Persistently High VIX Warns of Much Wider Spreads
Corporate bond yield spreads will widen considerably from their already very broad bands if a now ultrahigh VIX does not plunge by more than 40 points from its recent 69 points.
When the VIX averaged 58.7 points during 2008’s final quarter, the accompanying averages were 545 basis points for Moody’s Analytics’ long-term Baa industrial company bond yield spread and 1,700 bp for a composite high-yield bond spread.
Though VIX’s average fell to 45.0 points during 2009’s first quarter, the accompanying averages barely dipped to 510 bp for the long-term Baa industrial company bond spread and to 1,627 bp for the highyield bond spread.
As of March 18, the long-term Baa industrial company bond yield spread was at 357 bp, which was the widest since the spring of 2009, while the composite high-yield bond spread of 988 bp was the broadest since June 2009.
After setting a 64-year low at the 3.56% of March 6, MA’s long-term Baa industrial company bond yield quickly shot up to March 18’s 5.36%. The latter was the highest since the 5.37% of January 18, 2019. The rapid ascent by the Baa industrial bond yield adds to business cycle risks.
Average High-Yield EDF Metric Breaks Above 10%
A now weak and volatile U.S. equity market helps to explain the lift-off by MA’s average high-yield expected default frequency metric from year-end 2019’s 4.18% to March 18’s 10.62%. The high-yield EDF last broke above 10% in October 2008. During the Great Recession, the month-long average of the high-yield EDF eventually crested at the 14.6% of February 2009. Ultimately, the U.S. high-yield default rate peaked at November 2009’s 14.7%.
When the market value of U.S. common stock had set a record high on February 19, 2020, the average high-yield EDF had already climbed to 5.08%, which was well above its post-September 2003 median of 3.48%. Meanwhile, the VIX had increased from year-end 2019’s 13.8 points to February 19’s 14.4 points.
Unlike the average high-yield EDF, February 19’s VIX was less than its post-September 2003 median of 15.7 points. Coincidentally, the VIX’s 2020-to-date bottom is the 12.1 points of January 17, or the final close before COVID-19 fears first rattled U.S. financial markets.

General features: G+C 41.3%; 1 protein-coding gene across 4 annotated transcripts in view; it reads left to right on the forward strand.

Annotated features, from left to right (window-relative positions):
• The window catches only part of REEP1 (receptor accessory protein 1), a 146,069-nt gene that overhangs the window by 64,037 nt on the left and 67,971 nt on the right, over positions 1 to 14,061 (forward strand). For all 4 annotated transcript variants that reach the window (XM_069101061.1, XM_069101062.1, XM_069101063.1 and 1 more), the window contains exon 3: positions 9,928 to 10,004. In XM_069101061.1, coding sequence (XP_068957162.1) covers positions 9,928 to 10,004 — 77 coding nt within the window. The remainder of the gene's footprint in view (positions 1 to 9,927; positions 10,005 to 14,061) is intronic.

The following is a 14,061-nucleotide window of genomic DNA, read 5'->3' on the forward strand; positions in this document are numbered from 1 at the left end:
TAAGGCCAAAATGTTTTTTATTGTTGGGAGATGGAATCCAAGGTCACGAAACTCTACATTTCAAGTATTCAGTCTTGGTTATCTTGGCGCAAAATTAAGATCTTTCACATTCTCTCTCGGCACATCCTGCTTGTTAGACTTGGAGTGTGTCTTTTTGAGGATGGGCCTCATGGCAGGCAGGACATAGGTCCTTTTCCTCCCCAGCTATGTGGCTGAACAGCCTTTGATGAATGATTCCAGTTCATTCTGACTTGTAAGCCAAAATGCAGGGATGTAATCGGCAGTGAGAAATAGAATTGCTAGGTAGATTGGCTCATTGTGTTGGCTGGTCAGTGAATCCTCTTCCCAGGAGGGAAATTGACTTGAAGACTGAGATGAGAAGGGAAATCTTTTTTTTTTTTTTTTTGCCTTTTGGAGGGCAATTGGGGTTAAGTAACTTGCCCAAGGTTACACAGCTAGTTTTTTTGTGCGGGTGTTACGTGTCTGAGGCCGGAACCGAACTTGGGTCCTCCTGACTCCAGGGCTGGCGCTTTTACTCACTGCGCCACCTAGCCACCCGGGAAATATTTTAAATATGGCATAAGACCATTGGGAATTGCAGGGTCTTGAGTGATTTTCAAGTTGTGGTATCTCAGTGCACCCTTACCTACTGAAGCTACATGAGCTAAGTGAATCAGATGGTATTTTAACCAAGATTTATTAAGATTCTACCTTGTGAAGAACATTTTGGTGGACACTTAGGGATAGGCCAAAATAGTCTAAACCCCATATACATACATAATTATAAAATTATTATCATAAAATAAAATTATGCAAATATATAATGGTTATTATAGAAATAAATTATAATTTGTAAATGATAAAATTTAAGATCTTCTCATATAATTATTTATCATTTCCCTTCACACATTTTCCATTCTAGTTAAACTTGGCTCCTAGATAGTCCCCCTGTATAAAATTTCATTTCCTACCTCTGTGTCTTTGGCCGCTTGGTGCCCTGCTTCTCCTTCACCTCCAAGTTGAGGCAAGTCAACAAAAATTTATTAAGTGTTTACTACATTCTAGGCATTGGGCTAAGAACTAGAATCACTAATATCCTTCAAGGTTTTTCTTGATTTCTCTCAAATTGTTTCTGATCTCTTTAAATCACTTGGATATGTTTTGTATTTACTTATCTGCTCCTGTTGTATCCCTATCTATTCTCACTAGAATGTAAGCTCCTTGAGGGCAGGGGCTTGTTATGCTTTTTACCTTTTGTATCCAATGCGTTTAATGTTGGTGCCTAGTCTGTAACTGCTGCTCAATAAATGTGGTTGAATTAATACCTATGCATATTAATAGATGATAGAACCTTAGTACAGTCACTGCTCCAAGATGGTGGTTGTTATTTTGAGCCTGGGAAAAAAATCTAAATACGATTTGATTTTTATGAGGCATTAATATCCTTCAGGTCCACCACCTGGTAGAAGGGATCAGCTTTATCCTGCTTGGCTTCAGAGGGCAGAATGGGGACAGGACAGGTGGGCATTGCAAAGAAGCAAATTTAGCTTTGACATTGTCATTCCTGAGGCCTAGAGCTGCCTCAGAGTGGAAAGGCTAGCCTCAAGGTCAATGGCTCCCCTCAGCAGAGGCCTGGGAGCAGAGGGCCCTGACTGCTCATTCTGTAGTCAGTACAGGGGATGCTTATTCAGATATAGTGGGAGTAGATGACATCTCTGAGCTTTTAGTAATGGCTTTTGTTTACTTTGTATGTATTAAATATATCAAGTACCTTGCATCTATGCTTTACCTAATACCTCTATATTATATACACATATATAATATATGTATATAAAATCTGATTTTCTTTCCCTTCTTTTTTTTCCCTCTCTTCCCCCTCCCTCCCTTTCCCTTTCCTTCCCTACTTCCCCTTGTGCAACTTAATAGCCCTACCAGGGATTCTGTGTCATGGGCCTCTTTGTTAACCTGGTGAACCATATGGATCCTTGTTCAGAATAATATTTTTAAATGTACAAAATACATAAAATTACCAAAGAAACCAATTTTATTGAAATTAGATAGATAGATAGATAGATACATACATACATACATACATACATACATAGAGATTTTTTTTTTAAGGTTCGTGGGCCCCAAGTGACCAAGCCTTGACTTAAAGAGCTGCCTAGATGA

A Brief Look at the History of the One-Year Baa Default Rate
During the 35-years-ended 2019, the one-year Baa default rate averaged 0.19%. After remaining at 0.00% for each of the four-years-ended 2018, the one-year default rate of Baa-grade bonds edged up to 0.11% in 2019.
During the Great Recession, the one-year Baa default rate equaled 1.03% in 2008 and 0.94% in 2009.
Prior to the Great Recession, the Baa default rate averaged 0.03% during 2003 through 2007. Earlier, the one-year Baa default rate rose from the 0.18% of 2001’s recession year to 1.01% in 2002.
Before 2002, one needs to go back to 1940’s 1.37% to uncover the last time the Baa one-year default rate was at least 1%. The record high one-year Baa default rate was 1938’s 1.99%.
The moving 10-year average for the one-year Baa default rate peaked at the 1.23% of the span-ended 1940, which overlapped the Great Depression. The two subsequent peaks for the moving 10-year average of the Baa default rate were the 0.29% of 1991 and the 0.37% of 2011. The one-year Baa default rate averaged 0.08% during the 10-years ended 2019.